Roche is the second European pharmaceutical company in a week to have the US Food and Drug Administration question its medicines. But unlike GlaxoSmithKline’s success last week, Roche came off second best. The FDA’s advisory committee voted 12 to 1 this week against allowing the continued use of Avastin, Roche’s top-selling drug for breast cancer treatment. The decision could cost the company about $1bn in sales of the drug that had sales of about $6bn last year – 13 per cent of turnover. A final decision will be made on the drug in September, but it is unlikely the recommendation will be overturned.
Other drug companies should take note. The FDA committee’s “risk versus reward” decision framework reviews many different factors. However in its review of the trial data for Roche’s drug, it did not clarify specific “quality of life” targets the drug had to meet for approval. These developments may prompt companies with drugs undergoing clinical trials to redesign their studies and delay bringing the products to market.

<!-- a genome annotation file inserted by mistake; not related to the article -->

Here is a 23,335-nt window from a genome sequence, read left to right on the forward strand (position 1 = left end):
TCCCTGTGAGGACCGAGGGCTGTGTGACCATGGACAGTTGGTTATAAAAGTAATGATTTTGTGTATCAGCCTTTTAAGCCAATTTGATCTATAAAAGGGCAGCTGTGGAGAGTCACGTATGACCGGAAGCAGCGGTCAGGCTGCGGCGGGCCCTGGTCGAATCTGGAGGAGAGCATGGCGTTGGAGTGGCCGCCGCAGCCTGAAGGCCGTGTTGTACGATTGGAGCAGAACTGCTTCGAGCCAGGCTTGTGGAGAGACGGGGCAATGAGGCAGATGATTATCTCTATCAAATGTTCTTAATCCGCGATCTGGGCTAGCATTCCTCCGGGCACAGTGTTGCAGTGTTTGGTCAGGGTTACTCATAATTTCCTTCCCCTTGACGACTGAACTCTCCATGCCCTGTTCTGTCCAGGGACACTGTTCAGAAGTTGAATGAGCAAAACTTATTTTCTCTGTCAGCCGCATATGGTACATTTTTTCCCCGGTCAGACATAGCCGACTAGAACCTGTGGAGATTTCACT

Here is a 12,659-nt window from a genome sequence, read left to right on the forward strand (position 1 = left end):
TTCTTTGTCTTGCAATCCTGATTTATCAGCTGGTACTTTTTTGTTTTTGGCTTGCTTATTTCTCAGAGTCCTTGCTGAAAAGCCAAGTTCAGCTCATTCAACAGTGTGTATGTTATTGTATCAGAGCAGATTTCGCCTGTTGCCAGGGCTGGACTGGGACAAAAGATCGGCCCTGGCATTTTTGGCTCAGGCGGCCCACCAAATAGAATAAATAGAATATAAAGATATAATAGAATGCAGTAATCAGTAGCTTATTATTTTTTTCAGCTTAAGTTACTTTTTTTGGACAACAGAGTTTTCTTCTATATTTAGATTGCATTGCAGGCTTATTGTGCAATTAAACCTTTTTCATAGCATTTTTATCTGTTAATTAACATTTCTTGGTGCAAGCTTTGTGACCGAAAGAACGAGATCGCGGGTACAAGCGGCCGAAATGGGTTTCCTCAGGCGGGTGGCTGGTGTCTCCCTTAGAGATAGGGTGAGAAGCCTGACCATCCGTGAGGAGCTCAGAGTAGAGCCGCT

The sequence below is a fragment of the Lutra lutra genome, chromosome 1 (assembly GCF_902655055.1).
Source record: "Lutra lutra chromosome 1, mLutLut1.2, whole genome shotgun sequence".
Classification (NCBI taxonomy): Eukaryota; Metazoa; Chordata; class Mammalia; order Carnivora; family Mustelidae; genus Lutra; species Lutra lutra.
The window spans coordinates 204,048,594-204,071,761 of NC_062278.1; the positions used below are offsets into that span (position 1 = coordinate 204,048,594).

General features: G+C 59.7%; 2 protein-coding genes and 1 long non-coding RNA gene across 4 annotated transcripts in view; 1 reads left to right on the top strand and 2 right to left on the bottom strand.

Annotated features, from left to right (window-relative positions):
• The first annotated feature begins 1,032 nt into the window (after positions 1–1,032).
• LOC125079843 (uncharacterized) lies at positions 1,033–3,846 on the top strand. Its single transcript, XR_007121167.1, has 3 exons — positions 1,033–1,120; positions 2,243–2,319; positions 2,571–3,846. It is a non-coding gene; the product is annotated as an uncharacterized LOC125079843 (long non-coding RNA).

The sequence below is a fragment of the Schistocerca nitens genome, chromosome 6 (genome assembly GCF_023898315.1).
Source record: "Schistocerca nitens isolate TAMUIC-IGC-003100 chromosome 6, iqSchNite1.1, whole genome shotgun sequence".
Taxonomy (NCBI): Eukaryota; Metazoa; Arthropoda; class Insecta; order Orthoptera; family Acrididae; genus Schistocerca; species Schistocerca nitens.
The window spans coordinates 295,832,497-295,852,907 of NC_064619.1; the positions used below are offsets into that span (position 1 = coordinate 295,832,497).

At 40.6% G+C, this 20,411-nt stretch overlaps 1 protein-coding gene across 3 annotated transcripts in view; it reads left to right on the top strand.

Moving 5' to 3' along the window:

A further risk for Roche is that the FDA’s counterpart in Europe decides to review its approval for Avastin. For now the European Medicines Agency has not decided whether it will follow the lead of its US counterpart, but it will no doubt consider whether a review is needed.
The timing could not be worse. Severin Schwan, Roche’s chief executive, will announce his company’s first-half results on Thursday. Roche is one of the worst-performing healthcare stocks this year, having lagged the S&P European 350 healthcare index by more than 15 per cent. Although its stock trades at just under 10 times 2011 earnings, about a 5-10 per cent premium to the market, investors who marked Roche’s stock down 2 per cent on Wednesday are right to be wary.
E-mail the Lex team confidentially
Get alerts on Pharmaceuticals sector when a new story is published